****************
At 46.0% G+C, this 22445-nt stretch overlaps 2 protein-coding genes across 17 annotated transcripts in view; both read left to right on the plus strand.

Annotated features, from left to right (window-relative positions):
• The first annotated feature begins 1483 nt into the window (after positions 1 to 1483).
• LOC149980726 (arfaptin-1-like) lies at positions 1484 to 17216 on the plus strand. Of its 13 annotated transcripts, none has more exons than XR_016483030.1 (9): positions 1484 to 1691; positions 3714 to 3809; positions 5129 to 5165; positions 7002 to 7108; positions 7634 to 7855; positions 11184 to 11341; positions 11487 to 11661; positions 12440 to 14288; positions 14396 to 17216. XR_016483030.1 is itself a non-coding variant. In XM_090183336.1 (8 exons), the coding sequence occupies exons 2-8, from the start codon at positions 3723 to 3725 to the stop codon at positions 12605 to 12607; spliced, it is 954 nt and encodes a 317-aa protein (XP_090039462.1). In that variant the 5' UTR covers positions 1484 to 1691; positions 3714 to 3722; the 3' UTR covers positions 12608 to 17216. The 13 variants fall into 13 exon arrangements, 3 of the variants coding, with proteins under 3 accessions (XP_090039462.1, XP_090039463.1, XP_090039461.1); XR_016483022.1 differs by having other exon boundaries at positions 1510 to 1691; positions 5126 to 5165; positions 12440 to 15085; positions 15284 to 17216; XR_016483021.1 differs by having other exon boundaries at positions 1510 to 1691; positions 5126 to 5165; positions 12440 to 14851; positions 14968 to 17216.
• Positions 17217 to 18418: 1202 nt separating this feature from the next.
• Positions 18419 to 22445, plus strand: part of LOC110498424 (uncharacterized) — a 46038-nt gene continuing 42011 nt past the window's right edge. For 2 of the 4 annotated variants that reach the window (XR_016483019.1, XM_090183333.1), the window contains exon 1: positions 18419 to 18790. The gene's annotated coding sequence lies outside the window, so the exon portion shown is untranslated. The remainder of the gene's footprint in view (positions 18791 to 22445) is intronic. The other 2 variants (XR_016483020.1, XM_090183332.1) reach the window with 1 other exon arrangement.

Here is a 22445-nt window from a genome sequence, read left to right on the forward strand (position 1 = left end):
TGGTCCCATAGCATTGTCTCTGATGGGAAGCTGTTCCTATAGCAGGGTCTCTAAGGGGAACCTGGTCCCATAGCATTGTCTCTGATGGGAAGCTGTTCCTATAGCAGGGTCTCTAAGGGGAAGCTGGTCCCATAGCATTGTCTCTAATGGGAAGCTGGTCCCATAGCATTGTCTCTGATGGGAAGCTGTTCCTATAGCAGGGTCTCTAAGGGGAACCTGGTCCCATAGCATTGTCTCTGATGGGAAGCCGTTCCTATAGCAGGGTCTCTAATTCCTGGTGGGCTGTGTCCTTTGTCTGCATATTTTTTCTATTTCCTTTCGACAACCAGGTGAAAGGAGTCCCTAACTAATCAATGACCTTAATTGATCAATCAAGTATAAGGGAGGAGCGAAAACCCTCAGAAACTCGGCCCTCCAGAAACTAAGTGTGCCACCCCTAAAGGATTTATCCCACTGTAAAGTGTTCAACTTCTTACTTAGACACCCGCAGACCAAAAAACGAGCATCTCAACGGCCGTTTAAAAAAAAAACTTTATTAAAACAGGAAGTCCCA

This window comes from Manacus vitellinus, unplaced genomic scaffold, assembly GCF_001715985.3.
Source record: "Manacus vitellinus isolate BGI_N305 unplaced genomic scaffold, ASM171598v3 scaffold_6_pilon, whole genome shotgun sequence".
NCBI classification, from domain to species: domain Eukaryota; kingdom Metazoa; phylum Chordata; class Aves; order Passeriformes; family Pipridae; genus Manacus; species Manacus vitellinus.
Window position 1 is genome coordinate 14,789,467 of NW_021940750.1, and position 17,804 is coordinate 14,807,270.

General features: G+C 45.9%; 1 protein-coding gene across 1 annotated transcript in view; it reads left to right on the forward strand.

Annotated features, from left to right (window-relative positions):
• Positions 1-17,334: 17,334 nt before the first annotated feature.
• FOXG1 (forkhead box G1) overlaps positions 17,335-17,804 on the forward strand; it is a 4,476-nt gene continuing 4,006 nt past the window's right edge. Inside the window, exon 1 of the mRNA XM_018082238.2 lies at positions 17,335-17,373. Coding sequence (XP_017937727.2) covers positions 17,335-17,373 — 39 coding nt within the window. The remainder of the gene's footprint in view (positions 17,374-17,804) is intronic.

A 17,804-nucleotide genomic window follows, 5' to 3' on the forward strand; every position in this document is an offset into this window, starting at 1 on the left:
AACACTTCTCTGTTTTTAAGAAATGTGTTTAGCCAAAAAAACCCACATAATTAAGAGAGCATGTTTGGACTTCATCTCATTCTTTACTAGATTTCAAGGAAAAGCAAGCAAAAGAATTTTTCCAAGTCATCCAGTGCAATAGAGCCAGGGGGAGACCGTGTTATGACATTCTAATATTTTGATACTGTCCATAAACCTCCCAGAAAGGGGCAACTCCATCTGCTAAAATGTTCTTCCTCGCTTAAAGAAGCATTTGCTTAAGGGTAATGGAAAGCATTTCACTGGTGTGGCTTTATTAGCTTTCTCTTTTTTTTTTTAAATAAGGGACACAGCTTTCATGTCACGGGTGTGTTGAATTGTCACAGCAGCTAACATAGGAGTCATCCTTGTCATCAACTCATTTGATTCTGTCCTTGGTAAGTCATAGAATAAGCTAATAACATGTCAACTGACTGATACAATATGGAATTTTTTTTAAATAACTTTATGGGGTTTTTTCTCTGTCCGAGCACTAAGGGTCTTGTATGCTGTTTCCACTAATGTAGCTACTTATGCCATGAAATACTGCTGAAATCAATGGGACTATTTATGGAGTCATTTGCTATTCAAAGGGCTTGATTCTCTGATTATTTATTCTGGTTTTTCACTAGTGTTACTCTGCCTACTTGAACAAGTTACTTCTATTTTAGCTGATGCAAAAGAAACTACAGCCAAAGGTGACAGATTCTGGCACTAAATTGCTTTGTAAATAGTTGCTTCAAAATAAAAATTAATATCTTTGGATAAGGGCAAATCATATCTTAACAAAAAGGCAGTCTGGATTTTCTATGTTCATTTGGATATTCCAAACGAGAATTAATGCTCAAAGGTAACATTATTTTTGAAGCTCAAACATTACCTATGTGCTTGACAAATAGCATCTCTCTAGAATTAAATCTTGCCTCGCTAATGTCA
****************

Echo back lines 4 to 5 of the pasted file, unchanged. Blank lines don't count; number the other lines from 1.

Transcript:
• LOC149980726 (arfaptin-1-like) lies at positions 1484 to 17216 on the plus strand. Of its 13 annotated transcripts, none has more exons than XR_016483030.1 (9): positions 1484 to 1691; positions 3714 to 3809; positions 5129 to 5165; positions 7002 to 7108; positions 7634 to 7855; positions 11184 to 11341; positions 11487 to 11661; positions 12440 to 14288; positions 14396 to 17216. XR_016483030.1 is itself a non-coding variant. In XM_090183336.1 (8 exons), the coding sequence occupies exons 2-8, from the start codon at positions 3723 to 3725 to the stop codon at positions 12605 to 12607; spliced, it is 954 nt and encodes a 317-aa protein (XP_090039462.1). In that variant the 5' UTR covers positions 1484 to 1691; positions 3714 to 3722; the 3' UTR covers positions 12608 to 17216. The 13 variants fall into 13 exon arrangements, 3 of the variants coding, with proteins under 3 accessions (XP_090039462.1, XP_090039463.1, XP_090039461.1); XR_016483022.1 differs by having other exon boundaries at positions 1510 to 1691; positions 5126 to 5165; positions 12440 to 15085; positions 15284 to 17216; XR_016483021.1 differs by having other exon boundaries at positions 1510 to 1691; positions 5126 to 5165; positions 12440 to 14851; positions 14968 to 17216.
• Positions 17217 to 18418: 1202 nt separating this feature from the next.